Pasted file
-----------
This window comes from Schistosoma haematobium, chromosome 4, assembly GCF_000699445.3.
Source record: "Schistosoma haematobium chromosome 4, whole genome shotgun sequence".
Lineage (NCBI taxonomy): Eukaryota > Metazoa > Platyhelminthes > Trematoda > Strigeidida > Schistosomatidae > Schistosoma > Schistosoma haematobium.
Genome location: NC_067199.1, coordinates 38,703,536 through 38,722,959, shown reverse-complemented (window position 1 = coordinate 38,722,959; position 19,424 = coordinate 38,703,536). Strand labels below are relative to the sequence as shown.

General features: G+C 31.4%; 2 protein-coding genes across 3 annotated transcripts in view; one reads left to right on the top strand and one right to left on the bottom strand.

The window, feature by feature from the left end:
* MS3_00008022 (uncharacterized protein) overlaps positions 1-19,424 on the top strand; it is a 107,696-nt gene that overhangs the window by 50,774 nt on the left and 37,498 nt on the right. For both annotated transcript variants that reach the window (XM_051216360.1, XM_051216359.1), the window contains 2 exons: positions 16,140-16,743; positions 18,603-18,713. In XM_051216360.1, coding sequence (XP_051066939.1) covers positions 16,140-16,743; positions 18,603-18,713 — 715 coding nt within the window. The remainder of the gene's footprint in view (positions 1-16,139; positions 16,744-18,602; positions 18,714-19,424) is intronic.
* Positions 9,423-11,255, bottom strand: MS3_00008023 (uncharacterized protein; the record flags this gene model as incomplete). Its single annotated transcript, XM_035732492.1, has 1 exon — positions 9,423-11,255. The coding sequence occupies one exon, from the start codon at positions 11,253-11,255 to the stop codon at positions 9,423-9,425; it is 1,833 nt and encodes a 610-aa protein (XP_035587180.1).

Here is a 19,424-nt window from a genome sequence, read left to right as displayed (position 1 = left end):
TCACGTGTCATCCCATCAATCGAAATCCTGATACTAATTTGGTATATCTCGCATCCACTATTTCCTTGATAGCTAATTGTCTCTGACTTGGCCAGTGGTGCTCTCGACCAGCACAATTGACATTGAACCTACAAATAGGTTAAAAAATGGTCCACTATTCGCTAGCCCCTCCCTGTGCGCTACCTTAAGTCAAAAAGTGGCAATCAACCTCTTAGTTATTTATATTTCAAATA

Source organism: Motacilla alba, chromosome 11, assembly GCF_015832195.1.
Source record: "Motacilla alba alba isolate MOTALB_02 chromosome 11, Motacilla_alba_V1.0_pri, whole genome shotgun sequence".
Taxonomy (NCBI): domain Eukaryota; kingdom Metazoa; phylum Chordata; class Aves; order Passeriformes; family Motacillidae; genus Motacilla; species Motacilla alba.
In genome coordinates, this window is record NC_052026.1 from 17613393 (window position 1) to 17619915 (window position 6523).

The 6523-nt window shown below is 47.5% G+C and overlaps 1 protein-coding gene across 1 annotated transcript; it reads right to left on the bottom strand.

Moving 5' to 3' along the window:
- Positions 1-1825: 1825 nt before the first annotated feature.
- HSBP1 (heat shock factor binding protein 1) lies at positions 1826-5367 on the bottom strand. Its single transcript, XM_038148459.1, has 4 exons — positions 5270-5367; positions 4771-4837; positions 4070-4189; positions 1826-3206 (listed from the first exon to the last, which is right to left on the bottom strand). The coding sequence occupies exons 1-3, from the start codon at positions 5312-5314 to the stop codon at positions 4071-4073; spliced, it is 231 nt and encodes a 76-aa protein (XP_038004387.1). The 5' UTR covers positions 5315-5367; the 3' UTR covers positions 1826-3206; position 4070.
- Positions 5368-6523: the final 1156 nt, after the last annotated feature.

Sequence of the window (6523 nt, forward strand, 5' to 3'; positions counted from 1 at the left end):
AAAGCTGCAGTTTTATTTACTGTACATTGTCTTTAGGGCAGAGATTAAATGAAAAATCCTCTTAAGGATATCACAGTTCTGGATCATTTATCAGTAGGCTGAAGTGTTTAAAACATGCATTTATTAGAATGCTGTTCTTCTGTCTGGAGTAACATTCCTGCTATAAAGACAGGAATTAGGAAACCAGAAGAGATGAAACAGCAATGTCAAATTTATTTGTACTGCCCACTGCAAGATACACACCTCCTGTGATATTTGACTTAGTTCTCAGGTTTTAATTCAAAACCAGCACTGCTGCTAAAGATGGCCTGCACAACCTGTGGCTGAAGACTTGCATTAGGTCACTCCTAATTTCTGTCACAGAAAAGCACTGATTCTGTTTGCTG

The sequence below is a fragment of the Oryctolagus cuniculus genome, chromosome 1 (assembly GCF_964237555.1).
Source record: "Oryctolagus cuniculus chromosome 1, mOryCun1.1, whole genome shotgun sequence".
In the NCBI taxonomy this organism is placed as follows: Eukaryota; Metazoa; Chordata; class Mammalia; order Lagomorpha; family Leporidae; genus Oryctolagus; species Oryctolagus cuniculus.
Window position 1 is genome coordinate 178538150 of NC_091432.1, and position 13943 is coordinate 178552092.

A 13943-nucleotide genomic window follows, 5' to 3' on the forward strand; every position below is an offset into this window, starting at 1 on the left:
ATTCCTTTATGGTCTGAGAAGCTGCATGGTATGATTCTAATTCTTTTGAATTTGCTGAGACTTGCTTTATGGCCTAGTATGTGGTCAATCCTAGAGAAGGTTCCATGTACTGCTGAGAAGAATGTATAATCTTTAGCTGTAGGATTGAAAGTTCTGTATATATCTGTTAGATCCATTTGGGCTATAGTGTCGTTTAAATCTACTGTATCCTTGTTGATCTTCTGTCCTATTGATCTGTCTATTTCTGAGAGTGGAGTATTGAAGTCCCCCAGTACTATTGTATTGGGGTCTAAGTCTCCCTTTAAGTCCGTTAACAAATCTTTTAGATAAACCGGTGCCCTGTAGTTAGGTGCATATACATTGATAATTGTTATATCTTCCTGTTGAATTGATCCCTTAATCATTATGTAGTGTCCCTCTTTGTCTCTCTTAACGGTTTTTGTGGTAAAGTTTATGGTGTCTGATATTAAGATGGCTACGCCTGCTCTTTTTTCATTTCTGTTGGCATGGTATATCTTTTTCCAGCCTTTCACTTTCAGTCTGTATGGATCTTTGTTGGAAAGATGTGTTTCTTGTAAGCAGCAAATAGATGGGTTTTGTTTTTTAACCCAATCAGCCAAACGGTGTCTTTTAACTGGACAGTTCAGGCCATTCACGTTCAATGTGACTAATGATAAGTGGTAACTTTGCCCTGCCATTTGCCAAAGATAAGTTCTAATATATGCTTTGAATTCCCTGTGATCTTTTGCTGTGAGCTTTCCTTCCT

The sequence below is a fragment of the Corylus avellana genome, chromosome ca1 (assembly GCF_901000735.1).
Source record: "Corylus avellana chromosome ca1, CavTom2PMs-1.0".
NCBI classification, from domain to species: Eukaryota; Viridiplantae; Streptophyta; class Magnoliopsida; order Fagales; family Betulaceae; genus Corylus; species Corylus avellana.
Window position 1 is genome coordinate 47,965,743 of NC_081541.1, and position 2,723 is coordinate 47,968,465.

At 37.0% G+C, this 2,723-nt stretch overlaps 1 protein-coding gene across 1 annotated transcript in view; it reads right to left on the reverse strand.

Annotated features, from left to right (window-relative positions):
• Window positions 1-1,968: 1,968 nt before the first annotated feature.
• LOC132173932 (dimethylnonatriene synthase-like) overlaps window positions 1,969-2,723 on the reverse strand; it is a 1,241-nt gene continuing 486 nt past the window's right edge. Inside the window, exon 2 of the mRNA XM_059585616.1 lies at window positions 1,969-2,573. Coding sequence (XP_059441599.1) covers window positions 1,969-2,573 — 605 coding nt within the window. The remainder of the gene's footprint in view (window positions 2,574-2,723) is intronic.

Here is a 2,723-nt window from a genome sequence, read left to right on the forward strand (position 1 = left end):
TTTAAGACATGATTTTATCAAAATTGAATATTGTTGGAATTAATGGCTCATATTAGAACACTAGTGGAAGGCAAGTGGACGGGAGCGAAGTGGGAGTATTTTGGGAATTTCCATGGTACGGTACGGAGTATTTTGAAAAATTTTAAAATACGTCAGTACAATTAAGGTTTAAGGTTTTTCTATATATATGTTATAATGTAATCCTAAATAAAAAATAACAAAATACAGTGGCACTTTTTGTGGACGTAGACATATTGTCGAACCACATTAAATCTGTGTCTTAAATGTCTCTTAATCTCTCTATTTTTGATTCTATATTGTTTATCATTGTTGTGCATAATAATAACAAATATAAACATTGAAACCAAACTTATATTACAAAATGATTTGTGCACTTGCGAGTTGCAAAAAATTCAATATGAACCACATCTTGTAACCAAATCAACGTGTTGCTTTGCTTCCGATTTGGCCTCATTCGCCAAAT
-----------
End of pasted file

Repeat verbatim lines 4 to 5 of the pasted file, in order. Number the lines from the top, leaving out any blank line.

Genome location: NC_067199.1, coordinates 38,703,536 through 38,722,959, shown reverse-complemented (window position 1 = coordinate 38,722,959; position 19,424 = coordinate 38,703,536). Strand labels below are relative to the sequence as shown.

General features: G+C 31.4%; 2 protein-coding genes across 3 annotated transcripts in view; one reads left to right on the top strand and one right to left on the bottom strand.